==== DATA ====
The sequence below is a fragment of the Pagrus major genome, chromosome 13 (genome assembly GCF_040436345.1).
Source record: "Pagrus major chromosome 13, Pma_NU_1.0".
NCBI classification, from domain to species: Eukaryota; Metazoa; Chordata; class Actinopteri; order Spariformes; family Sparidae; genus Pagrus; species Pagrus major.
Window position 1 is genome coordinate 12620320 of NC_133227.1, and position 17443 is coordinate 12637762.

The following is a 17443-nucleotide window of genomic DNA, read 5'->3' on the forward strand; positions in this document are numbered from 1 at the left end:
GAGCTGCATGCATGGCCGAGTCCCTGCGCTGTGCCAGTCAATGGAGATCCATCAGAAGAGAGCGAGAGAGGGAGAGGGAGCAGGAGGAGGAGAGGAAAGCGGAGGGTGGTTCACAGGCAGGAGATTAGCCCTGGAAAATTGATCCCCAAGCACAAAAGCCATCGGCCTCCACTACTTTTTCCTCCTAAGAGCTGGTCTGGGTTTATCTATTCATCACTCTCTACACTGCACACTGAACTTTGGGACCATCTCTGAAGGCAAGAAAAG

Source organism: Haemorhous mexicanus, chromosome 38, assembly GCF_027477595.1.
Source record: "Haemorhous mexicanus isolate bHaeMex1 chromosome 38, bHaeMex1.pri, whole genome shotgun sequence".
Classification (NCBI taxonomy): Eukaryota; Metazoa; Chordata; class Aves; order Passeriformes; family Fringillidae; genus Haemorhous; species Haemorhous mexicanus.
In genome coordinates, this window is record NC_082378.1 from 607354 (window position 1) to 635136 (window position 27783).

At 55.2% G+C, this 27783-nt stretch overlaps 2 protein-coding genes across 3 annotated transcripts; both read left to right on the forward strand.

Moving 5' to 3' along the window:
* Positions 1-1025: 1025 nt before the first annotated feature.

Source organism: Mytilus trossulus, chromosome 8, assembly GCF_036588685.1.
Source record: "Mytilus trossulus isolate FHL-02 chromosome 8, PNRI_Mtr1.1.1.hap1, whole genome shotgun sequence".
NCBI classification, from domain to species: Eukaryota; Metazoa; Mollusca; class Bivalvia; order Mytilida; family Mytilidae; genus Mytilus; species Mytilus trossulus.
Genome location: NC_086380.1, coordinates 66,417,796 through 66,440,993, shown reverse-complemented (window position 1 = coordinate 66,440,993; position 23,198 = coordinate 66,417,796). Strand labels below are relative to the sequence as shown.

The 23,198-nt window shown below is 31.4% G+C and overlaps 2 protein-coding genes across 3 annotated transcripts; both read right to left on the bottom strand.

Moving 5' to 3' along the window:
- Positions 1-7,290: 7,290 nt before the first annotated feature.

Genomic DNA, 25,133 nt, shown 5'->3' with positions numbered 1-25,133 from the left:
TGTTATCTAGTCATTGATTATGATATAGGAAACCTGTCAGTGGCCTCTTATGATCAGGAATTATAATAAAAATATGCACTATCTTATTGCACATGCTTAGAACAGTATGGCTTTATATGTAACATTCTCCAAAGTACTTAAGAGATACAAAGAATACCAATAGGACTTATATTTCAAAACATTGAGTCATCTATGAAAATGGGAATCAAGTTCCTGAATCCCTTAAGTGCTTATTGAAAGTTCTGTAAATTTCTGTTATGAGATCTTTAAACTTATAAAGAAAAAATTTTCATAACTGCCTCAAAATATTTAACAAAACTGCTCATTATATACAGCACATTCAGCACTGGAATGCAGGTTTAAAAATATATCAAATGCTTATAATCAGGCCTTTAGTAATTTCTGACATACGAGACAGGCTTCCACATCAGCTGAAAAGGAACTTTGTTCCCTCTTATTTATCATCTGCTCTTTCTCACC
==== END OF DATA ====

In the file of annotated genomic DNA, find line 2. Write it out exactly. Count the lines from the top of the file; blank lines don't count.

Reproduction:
Source record: "Pagrus major chromosome 13, Pma_NU_1.0".